The History of Kodak
The Eastman Kodak Company was established in the 1880’s as a film business, set on establishing its brand name in the marketplace through customer-focused advertising and growth through research and development and low cost mass production. The founder, George Eastman, described Kodak’s competitive philosophy by commenting that “nothing is more important than the value of our name and the quality it stands for. We must make quality our fighting argument” (Gavetti, Henderson & Giorgi, 2005).
Kodak’s competitive advantage began in black and white film products, even though the company did produce cameras and camera equipment as well. As the years progressed, Kodak “paid progressively less attention to equipment” and concentrated more on the development of colored film and photo-finishing processes (Gavetti et al, 2005). In the 1960’s, Kodak focused on growth in incremental modifications to photo equipment products, which lead to Kodak’s dominance over 90% of the film market and 85% of the camera market in 1976. Although competitors began to emerge, Kodak was satisfied with its achievement of $10 billion in sales. For much of its history, Kodak had been very successful. Kodak began to expand into other business lines in the 1980s and 1990s, acquiring Clinical Diagnostics, Mass Memory, and Sterling Drug. While Kodak dabbled in other business ventures, the scope of technology had dramatically increased, offering new players a chance at a changing market that no longer needed photographic film. Sony and Fuji were two such competitors that took advantage of this situation, steadily gaining market share in the digital film industry. While Kodak did develop innovative products in the early 1990s...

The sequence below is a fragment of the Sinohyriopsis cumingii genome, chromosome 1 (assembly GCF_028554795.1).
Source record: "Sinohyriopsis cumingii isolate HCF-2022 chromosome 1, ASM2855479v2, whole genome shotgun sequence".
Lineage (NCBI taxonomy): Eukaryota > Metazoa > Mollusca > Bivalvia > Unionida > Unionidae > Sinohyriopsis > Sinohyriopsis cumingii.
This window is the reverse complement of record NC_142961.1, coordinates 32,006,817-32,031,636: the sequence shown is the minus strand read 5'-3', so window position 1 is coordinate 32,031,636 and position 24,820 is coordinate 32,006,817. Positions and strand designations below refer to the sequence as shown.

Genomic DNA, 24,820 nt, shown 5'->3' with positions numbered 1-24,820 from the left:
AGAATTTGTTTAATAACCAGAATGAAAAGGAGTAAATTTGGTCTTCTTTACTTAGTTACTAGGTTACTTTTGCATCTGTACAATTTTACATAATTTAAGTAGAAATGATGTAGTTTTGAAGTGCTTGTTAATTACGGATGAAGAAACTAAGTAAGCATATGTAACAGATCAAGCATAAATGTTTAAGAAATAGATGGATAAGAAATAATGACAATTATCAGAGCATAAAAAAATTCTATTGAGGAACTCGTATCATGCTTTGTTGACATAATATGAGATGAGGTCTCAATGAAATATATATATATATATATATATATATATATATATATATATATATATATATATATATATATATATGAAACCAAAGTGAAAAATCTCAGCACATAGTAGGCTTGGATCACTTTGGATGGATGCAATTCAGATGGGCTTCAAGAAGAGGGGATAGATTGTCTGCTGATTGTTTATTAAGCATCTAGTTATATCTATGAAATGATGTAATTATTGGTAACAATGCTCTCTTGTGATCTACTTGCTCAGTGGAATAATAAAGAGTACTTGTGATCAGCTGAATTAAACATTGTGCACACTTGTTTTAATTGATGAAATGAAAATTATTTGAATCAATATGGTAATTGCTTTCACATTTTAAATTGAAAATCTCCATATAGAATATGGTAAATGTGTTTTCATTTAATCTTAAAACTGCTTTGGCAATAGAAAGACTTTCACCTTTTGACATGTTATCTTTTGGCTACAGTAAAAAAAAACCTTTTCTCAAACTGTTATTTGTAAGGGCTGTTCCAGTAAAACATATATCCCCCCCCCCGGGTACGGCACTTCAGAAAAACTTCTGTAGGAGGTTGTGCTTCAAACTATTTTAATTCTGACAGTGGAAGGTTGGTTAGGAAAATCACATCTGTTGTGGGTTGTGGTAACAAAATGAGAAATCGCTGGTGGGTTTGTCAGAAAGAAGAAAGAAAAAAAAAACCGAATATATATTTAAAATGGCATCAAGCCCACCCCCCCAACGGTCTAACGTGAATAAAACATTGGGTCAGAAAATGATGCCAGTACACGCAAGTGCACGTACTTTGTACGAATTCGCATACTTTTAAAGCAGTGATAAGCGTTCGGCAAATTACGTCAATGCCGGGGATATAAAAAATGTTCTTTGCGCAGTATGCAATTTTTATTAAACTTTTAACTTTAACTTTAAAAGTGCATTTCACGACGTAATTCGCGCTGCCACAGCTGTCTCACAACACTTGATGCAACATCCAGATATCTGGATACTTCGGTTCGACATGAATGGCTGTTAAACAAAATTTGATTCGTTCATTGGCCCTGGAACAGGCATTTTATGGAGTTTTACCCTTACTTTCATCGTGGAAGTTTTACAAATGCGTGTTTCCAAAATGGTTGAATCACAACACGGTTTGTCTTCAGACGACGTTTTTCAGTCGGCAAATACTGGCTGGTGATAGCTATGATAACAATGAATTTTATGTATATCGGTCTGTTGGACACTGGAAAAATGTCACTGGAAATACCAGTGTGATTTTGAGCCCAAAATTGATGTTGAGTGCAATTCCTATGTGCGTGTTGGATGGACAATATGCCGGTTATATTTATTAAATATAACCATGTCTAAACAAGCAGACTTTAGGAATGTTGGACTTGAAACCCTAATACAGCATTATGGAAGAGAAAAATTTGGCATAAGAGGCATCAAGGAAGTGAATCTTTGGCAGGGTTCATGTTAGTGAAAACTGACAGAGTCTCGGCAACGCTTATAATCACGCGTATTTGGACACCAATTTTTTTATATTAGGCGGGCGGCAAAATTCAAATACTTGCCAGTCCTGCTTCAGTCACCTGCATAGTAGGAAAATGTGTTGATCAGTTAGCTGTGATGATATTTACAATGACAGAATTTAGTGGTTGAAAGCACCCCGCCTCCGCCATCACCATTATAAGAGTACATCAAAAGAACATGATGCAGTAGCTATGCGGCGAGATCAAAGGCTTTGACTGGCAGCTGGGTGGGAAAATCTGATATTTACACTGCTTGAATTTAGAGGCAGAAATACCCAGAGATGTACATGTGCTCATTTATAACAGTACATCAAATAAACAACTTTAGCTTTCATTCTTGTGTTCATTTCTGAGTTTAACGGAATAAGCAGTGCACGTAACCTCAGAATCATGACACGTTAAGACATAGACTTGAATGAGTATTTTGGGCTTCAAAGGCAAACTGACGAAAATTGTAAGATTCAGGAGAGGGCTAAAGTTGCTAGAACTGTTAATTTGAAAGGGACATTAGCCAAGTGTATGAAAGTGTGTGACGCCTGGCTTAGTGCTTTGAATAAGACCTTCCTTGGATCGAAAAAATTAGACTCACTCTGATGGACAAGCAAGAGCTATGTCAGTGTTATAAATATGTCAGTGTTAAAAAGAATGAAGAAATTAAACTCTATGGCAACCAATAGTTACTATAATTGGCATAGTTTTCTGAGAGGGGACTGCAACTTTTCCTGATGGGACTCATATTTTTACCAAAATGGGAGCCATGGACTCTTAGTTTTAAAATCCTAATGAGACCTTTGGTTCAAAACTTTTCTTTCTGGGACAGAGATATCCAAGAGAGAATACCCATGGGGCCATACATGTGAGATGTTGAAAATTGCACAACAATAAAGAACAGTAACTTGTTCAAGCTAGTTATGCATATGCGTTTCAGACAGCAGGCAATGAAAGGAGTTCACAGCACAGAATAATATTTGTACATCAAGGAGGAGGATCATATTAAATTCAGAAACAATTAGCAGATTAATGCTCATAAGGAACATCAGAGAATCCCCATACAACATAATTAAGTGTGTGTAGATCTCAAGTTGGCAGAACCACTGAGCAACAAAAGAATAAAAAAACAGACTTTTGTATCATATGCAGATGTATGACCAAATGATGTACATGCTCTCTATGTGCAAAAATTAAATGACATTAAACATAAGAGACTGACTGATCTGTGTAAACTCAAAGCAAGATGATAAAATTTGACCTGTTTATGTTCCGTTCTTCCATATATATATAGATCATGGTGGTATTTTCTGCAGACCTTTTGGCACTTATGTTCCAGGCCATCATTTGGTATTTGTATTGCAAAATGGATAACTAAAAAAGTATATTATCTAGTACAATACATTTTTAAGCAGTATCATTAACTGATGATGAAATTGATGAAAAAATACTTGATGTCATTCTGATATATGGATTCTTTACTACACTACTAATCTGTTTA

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...the digital arena. Kodak must also be sure to increase its absorptive knowledge so another such technological change will not compromise a weak value proposition once again.
Gavetti, G., Henderson, R., & Giorgi, S. (2005). Kodak and the digital revolution. Harvard Business School.
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Rothaermel, F. T. (2012). Strategic Management: Concepts and Cases. McGraw-Hill/Irwin, p. 105-106.
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